1 What is assessment?
We ‘assess’ continuously in a variety of situations in our daily lives. For example, you may assess what to wear depending on the weather, or what you will buy for dinner depending on dietary requirements, or patient need depending on their presenting and potential problems. However, as a mentor, you will be collecting evidence to support your decision making in the assessment of student competence. This relates to the student’s learning over a period of time and may include an assessment of knowledge and understanding, skills, behaviour, attitudes and professional values, leadership, and team working.
Assessing the students’ learning while they are in practice is one of the most important mentoring roles you will be performing. Assessing a student’s knowledge, skills and attitudes provides you with an opportunity to nurture the student and develop their confidence as a practitioner.
The NMC’s competency framework (2010) identifies generic competencies in addition to field-specific competencies that students must achieve to register as a nurse. Other regulators may have alternative standards and competencies that will need to be adhered to.
Activity 1 Understanding assessment
- When you think of the term ‘assessment’, what is your immediate reaction and what words come to mind?
- Reflect on a situation in your life when your learning was ‘assessed’. This could be a situation at school, work, or within your social sphere. How did you feel before, during and after the assessment?
You may have chosen an examination at school, a driving test, a sports assessment, a continual assessment relating to a probation period or an assessment you were involved with during your own career. In many cases the assessment will relate to knowledge, skills and attitudes – the same components as NMC standards.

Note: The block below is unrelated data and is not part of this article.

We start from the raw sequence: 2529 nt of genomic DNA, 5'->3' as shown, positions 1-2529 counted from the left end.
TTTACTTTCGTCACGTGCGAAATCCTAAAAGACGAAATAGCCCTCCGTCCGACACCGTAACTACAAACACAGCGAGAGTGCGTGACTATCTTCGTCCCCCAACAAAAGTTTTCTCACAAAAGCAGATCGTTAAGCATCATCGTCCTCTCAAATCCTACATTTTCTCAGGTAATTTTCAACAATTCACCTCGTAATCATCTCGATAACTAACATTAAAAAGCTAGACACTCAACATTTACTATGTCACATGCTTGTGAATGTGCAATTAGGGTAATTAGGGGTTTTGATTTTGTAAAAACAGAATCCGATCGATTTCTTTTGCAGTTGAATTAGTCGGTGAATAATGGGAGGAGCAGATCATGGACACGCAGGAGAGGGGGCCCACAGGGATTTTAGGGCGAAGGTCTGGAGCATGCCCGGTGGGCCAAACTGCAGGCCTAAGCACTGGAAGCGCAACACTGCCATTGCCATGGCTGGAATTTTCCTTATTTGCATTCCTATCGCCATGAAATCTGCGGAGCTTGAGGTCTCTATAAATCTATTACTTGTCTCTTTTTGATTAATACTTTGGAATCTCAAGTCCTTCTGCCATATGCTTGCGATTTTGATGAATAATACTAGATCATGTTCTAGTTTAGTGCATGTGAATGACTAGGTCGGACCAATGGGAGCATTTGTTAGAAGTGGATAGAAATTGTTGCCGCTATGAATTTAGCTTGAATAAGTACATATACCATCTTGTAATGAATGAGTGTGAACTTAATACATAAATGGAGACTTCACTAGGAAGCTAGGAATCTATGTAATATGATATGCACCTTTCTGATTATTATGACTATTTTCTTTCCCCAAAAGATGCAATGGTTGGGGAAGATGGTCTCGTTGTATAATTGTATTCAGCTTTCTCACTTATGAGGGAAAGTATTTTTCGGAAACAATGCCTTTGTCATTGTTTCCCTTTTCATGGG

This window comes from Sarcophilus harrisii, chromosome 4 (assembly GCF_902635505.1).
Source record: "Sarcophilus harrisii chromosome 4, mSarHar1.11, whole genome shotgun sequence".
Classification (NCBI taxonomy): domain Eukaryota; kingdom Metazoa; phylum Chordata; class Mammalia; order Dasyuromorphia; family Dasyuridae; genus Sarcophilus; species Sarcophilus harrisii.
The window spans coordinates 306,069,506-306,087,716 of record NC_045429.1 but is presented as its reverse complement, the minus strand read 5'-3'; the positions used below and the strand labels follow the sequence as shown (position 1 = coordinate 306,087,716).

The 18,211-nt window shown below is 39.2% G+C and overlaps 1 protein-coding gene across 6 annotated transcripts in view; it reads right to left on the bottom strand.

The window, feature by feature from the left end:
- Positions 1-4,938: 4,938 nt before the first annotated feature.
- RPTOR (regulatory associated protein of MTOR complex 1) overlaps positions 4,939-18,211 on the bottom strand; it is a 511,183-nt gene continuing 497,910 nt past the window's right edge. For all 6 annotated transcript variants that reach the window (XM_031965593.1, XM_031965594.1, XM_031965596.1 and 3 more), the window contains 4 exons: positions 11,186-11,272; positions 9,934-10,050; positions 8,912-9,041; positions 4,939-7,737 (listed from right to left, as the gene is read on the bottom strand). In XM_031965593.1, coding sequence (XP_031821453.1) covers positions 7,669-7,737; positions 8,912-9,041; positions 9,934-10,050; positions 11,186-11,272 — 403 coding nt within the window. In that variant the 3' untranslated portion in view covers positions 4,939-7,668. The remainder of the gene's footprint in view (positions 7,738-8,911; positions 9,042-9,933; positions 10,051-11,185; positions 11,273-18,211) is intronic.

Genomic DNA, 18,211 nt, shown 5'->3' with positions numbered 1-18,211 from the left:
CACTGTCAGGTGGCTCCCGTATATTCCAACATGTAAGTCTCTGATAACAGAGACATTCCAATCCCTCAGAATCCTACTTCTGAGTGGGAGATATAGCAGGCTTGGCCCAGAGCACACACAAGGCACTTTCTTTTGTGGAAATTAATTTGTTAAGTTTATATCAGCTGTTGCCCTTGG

Listen to the case study below to see if any of the words or thoughts you identified are shared with the person in this case study.
I remember being assessed by my mentor, who was the senior staff nurse. I was a second year student nurse and completing my ‘medication’ assessment. I remember being absolutely terrified. I had been awake most of the night, constantly revising the potential medications she could ask me about. I was so nervous for days before and dreading the thought that I might fail. I would be so embarrassed to tell my fellow students, and of course all the staff from the placement area would know that I was a failure. I had heard many horror stories from friends and colleagues relating to students who had failed this assessment.
I felt physically sick that morning of the assessment and couldn’t eat breakfast. My mentor asked me if I was ready, and my throat felt so dry I could just about nod. All prior knowledge I thought I had inside my head seemed to have disappeared – however, once we got started, things came back to me and I sort of relaxed. My mentor didn’t say anything throughout the whole assessment, but she was watching me like a hawk. Before, during and after I had administered a number of the required medications, she asked me questions and gave me scenarios relating to patients who had difficulty in swallowing, or were unconscious, or who refused to take the prescribed medication, or were in pain. She asked me many other questions relating to mental capacity, storage of drugs, and safety aspects. It seemed to go on forever.
At the end I felt so relieved when she said I’d passed. I felt an overwhelming sense of pride and achievement when she said how well I had performed, but I was glad it was over.
Depending on the assessment you identified, you may have had similar feelings to those in the case study. Our own experiences and understanding of assessment can influence how we view our role in assessing others. Therefore, it is important to understand the nature of assessment and how it can be used not only to ensure safe and effective practice, but also as an opportunity to promote learning through effective feedback.